Aboriginal Law Report
By Bruce McIvor
Here's our update for the week ending August 7, 2016.
The final details of the long-awaited inquiry into missing and murdered Indigenous women and girls drew a mixed response.
- Long-awaited details of $53.8-million inquiry on missing and murdered indigenous women announced
- B.C.'s first female indigenous judge to lead inquiry into missing and murdered indigenous women
- B.C. families of murdered, missing indigenous women worried inquiry won't target police
- Families, leaders cautiously optimistic about MMIW inquiry
- How the MMIW inquiry could help long-suffering families
- Canada begins inquiry into decades of violence against indigenous women
- First Nations advocates demand inquiry make real change, supported by funding
- Editorial: Inquiry Must Result in Action
- Doug Cuthand: Inquiry can be a game changer for Canada
Criticism of the federal government intensified for its recent approval of permits necessary to build the Site C dam on the Peace River.
- Federal approval for Site C sparks outrage from First Nations, advocacy groups
- Federal approval for Site C dam draws criticism from First Nations, advocacy groups
- BALDREY: Site C an indicator of decisions to come?
- What Trudeau’s Site C decision could mean for future energy projects
Manitoba First Nations are concerned that the new provincial government may not live up to commitments made by its predecessor.
More questions were raised about the National Energy Board's close relationship with pipeline companies.
In New Brunswick, a province-wide fire ban is interfering with the exercise of Indigenous rights and traditions.
The experience of the Nisga’a with modern-treaty property rights was profiled.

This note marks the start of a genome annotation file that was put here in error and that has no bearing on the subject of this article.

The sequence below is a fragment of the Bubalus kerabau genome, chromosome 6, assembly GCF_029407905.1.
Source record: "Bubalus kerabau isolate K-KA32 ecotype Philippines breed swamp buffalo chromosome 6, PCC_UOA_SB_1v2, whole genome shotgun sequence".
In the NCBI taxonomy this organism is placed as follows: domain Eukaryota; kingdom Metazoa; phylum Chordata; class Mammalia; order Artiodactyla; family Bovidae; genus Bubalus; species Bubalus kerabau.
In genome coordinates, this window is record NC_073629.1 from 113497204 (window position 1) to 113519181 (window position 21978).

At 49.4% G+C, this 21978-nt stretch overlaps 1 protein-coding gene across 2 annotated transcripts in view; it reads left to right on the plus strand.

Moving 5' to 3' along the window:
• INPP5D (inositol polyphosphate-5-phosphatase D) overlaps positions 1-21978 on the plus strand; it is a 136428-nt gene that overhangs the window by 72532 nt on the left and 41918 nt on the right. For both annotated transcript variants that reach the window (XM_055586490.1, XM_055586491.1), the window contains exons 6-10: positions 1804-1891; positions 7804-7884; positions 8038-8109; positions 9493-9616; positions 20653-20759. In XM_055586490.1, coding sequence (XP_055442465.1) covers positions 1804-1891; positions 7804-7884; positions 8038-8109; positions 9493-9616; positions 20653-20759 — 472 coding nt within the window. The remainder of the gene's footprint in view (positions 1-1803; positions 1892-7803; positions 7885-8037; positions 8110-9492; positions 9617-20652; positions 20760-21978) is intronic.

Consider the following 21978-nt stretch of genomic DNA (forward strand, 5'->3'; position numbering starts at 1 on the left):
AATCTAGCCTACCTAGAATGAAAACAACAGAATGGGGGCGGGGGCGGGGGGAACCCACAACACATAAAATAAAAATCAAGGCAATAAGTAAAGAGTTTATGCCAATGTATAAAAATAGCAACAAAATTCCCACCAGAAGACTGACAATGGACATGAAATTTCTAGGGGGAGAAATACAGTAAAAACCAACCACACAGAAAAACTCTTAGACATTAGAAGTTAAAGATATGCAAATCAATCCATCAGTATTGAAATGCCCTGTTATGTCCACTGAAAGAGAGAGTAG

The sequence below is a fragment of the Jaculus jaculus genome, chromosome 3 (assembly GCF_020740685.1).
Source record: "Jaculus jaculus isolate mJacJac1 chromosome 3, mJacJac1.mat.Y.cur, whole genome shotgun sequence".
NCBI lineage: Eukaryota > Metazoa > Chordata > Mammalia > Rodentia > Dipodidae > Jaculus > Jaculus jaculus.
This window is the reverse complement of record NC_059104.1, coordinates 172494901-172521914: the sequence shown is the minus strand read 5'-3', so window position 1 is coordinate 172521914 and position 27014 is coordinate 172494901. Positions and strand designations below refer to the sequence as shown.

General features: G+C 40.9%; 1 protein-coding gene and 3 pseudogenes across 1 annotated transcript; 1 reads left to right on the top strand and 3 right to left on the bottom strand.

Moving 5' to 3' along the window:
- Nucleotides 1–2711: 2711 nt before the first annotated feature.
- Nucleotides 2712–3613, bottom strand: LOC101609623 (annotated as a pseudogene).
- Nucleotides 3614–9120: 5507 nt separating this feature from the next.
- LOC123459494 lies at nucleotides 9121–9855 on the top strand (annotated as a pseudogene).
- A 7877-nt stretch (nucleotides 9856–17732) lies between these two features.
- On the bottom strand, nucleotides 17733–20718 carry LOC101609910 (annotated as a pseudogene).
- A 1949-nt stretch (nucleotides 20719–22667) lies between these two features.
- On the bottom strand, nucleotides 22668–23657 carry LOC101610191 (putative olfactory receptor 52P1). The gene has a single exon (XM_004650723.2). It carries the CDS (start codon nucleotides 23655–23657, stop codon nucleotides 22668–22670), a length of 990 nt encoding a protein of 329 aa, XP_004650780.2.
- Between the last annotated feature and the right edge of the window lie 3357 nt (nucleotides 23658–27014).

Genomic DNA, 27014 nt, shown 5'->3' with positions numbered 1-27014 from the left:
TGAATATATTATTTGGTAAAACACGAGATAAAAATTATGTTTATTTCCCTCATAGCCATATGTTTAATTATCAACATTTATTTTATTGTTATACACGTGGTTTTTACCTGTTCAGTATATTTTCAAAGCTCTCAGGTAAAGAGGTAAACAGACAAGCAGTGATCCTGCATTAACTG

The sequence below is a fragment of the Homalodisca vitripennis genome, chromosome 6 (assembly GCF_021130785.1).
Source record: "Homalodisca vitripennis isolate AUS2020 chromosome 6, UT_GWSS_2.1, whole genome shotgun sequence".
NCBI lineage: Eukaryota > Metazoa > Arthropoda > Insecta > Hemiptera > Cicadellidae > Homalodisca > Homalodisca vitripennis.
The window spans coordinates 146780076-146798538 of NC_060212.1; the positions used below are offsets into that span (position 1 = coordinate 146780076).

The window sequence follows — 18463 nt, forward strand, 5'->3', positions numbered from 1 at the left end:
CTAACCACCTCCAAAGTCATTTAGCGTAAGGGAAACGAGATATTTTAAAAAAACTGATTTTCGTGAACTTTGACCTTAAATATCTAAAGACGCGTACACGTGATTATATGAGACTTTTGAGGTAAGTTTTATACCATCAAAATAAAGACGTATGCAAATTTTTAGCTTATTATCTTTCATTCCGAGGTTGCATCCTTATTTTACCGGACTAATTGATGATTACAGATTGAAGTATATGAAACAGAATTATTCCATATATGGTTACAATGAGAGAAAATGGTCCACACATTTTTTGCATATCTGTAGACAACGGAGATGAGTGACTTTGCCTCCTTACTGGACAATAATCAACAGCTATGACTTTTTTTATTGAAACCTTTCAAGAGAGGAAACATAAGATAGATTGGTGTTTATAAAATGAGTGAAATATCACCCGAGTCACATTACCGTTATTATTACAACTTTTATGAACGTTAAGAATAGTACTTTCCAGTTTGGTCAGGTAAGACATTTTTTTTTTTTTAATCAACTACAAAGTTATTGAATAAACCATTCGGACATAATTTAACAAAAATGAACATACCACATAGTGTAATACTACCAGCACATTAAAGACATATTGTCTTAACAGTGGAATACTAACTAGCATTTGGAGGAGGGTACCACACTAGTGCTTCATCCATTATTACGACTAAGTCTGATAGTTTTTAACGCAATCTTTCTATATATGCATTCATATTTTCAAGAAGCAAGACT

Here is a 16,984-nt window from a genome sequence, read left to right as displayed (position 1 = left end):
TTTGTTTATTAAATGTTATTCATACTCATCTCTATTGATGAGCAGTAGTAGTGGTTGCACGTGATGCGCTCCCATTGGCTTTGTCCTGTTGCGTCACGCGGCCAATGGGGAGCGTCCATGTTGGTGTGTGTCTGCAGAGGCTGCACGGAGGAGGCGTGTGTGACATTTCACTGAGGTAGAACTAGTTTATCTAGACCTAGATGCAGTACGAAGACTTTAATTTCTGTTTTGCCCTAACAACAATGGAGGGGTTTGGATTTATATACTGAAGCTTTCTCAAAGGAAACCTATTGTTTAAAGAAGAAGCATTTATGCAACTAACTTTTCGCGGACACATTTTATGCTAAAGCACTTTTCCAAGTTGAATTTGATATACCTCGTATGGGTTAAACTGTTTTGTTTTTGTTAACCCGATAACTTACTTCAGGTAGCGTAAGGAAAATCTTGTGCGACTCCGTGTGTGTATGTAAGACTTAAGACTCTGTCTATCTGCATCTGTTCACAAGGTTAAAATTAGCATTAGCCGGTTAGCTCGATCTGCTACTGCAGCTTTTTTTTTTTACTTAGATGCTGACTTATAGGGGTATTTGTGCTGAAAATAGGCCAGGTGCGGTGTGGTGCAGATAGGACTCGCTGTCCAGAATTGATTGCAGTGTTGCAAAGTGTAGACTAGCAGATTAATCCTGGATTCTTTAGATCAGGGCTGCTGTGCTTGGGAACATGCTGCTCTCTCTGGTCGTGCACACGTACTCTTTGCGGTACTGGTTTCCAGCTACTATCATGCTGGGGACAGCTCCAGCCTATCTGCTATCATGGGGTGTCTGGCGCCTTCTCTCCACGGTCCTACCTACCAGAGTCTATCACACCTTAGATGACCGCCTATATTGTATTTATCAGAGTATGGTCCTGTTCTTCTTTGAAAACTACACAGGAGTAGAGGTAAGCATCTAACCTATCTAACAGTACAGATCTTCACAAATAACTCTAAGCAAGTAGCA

There was more discussion about how to implement the Truth and Reconciliation Commission's recommendations on reforming the justice system.
A word of caution was raised about how the recent Enbridge court decision failed to address Canada's flawed environmental assessment process.
From the Courts
On the two-year anniversary of the Mount Polley mine disaster in British Columbia, First Nations filed a lawsuit for damages.
- First Nations launch lawsuit against Mount Polley mine
- Protesters gathers outside Mount Polley mine, site of disaster 2 years ago
Here's more on the Tsilhqot'in lawsuit for fee simple lands and the Northern Secwepemc's lawsuit challenging the Tsilhqot'in's agreement with the provincial government.
Quote of the Week
“The more we know about what is being said publicly and what goes on behind closed doors, the less credible the NEB’s evaluation process of Energy East becomes.”
Off the Bookshelf
"As smallpox squeezed the life from thousands of victims, it extinguished the accumulated wisdom of generations, leaving those who survived without the familiar markers by which they organized their worlds and leaving the generations that followed with a mere shell of their former heritage."
Elizabeth A. Fenn, Pox Americana: The Great Smallpox Epidemic of 1775-82 (2001)
Bruce McIvor, lawyer and historian, is principal of First Peoples Law Corporation. Download Bruce's bio.
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